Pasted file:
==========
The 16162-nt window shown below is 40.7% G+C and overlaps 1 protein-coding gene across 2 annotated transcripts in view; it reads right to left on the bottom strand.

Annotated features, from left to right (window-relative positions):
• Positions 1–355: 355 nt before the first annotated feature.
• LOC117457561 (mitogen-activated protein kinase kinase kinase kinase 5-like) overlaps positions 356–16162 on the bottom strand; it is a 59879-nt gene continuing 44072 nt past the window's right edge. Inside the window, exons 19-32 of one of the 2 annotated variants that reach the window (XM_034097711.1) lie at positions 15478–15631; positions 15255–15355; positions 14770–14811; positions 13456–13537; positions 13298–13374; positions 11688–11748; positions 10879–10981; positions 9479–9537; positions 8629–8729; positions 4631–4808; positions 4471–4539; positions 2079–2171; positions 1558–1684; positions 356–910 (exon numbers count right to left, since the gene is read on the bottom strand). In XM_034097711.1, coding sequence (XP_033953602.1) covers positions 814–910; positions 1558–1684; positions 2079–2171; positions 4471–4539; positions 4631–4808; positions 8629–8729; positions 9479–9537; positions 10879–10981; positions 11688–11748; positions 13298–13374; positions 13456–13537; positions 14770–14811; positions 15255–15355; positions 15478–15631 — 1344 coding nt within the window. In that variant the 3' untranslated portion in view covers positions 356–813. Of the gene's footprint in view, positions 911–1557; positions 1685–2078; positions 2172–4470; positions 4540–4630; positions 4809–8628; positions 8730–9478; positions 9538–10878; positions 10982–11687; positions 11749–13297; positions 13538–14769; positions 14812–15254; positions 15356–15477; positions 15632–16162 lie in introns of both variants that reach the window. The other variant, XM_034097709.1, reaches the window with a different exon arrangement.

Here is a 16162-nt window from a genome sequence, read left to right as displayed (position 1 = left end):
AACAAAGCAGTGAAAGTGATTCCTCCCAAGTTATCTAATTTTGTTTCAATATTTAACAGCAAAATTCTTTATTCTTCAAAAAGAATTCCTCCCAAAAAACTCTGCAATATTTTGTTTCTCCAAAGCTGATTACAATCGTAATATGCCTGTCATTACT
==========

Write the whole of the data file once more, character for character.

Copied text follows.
The 16162-nt window shown below is 40.7% G+C and overlaps 1 protein-coding gene across 2 annotated transcripts in view; it reads right to left on the bottom strand.

Annotated features, from left to right (window-relative positions):
• Positions 1–355: 355 nt before the first annotated feature.
• LOC117457561 (mitogen-activated protein kinase kinase kinase kinase 5-like) overlaps positions 356–16162 on the bottom strand; it is a 59879-nt gene continuing 44072 nt past the window's right edge. Inside the window, exons 19-32 of one of the 2 annotated variants that reach the window (XM_034097711.1) lie at positions 15478–15631; positions 15255–15355; positions 14770–14811; positions 13456–13537; positions 13298–13374; positions 11688–11748; positions 10879–10981; positions 9479–9537; positions 8629–8729; positions 4631–4808; positions 4471–4539; positions 2079–2171; positions 1558–1684; positions 356–910 (exon numbers count right to left, since the gene is read on the bottom strand). In XM_034097711.1, coding sequence (XP_033953602.1) covers positions 814–910; positions 1558–1684; positions 2079–2171; positions 4471–4539; positions 4631–4808; positions 8629–8729; positions 9479–9537; positions 10879–10981; positions 11688–11748; positions 13298–13374; positions 13456–13537; positions 14770–14811; positions 15255–15355; positions 15478–15631 — 1344 coding nt within the window. In that variant the 3' untranslated portion in view covers positions 356–813. Of the gene's footprint in view, positions 911–1557; positions 1685–2078; positions 2172–4470; positions 4540–4630; positions 4809–8628; positions 8730–9478; positions 9538–10878; positions 10982–11687; positions 11749–13297; positions 13538–14769; positions 14812–15254; positions 15356–15477; positions 15632–16162 lie in introns of both variants that reach the window. The other variant, XM_034097709.1, reaches the window with a different exon arrangement.

Here is a 16162-nt window from a genome sequence, read left to right as displayed (position 1 = left end):
AACAAAGCAGTGAAAGTGATTCCTCCCAAGTTATCTAATTTTGTTTCAATATTTAACAGCAAAATTCTTTATTCTTCAAAAAGAATTCCTCCCAAAAAACTCTGCAATATTTTGTTTCTCCAAAGCTGATTACAATCGTAATATGCCTGTCATTACT